I am probably not alone in having a loved one that makes my failures something to comment about. Mine, thankfully does not do it in public. Still, I am not pleased to have them point out a past mistake. Nor am I happy to have them comment on my memory or my health problems or whether I am boring or not. Do I dare tell my critical person they hurt my feelings? What if they just insist, " I've done nothing wrong. Everyone knows it is true. Why are you taking offense?"
Maybe the lesson lies in the passage I shared yesterday,
In that vein, today's CTC author posed this question, "How often have I justified my own unkindness, or my interfering where I had no business?" Something to think about. Too many times, my dry drunk ruined my life with her rages. Wasn't I right to point that out to her again and again and again?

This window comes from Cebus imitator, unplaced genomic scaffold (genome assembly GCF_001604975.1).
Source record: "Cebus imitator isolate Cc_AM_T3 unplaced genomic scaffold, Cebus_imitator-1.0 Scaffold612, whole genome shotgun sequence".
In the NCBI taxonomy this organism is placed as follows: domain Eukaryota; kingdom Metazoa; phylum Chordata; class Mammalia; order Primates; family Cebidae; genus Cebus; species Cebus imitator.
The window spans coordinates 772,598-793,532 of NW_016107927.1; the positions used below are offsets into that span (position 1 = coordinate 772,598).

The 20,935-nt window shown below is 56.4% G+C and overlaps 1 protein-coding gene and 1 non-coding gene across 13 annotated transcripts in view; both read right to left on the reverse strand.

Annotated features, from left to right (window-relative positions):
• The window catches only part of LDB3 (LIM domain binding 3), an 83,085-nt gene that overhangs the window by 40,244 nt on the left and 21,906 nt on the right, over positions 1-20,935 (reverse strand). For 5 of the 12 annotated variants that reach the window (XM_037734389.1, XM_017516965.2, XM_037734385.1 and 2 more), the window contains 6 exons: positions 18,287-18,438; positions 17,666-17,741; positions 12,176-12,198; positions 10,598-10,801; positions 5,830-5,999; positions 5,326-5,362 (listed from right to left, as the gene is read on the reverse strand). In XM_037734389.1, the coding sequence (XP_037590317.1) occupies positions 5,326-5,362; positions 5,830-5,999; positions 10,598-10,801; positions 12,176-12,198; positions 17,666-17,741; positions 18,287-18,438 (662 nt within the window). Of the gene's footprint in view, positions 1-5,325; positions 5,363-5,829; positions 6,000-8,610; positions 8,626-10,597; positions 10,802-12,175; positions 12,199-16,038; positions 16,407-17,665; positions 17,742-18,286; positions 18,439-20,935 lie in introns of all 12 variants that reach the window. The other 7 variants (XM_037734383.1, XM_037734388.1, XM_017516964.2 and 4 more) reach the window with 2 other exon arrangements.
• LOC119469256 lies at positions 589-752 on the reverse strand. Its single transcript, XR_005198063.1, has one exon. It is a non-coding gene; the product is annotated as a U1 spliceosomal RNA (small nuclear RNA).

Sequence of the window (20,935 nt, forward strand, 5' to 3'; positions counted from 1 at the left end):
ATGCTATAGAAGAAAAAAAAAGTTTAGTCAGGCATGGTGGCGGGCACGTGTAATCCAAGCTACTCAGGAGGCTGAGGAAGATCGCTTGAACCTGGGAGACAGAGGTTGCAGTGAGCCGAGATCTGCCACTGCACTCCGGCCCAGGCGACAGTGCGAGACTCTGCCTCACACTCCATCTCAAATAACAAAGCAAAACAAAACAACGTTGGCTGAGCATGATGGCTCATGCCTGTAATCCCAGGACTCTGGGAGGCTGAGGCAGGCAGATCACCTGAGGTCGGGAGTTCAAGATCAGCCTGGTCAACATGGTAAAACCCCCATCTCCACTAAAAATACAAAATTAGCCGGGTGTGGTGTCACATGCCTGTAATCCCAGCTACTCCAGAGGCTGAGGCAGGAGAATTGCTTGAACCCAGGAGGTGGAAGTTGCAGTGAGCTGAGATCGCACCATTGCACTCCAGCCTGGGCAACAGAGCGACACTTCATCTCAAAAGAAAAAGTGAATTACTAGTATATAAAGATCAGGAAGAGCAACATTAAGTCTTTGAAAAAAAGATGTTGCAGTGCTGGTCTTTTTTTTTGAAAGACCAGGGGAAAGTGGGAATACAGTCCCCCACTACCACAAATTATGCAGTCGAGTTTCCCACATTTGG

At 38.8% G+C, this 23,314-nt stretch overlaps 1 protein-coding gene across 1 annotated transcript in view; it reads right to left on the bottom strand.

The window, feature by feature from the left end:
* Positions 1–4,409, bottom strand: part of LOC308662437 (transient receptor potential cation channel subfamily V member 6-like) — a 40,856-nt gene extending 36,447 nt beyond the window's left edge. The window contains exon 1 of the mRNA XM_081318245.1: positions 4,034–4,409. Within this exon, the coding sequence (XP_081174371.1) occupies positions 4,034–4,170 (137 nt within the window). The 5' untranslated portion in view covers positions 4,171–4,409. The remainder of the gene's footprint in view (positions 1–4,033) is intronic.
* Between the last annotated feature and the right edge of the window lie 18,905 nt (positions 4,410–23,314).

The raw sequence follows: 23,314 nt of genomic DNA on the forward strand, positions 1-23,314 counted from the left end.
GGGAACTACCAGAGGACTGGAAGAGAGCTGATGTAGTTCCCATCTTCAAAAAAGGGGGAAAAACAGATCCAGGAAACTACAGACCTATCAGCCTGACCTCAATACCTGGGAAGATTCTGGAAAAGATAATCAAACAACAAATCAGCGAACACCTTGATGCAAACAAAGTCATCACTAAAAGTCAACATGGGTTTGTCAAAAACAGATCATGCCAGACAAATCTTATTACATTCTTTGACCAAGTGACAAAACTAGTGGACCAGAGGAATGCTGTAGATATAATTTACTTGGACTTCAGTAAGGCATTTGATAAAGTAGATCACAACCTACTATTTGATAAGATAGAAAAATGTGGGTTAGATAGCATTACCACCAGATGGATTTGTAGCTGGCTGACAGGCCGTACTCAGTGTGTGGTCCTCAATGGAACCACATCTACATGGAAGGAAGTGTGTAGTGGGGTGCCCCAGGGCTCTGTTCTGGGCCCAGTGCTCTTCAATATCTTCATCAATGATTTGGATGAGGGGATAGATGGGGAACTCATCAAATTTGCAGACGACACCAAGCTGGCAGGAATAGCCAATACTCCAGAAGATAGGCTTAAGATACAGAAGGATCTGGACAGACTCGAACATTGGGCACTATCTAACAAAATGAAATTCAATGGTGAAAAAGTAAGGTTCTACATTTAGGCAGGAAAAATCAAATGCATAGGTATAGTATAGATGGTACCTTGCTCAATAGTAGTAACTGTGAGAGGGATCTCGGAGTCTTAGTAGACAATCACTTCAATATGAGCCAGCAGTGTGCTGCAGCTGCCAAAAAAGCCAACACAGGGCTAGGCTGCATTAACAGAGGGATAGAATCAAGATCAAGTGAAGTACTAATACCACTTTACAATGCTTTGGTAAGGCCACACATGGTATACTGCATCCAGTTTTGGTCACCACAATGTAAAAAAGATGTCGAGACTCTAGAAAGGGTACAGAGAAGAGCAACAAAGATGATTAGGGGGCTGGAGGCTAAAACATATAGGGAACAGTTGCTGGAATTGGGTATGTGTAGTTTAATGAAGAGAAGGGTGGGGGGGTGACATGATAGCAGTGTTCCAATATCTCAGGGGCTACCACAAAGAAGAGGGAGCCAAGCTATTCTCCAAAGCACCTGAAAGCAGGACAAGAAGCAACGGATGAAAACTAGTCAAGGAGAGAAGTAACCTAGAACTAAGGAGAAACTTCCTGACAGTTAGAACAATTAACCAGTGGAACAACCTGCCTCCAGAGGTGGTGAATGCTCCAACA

Well, just like my problem person, I am justifying insensitive behavior, claiming to be "right." I can only make a choice for myself: "I can be right or I can be happy." In fact it takes self-love to let others be themselves. "With help, I can live and let live."
Gentle repetition of our program teachings is helping me to let go of my certainty about what I think other people need to hear, and what they should do with my information. "I can respect another's choices, even when I strongly disagree." My relationships will improve by my working on my own inventory.
I needed this quote today:
"Lord, when we are wrong, make us willing to change. And when we are right, make us easy to live with." Peter Marshall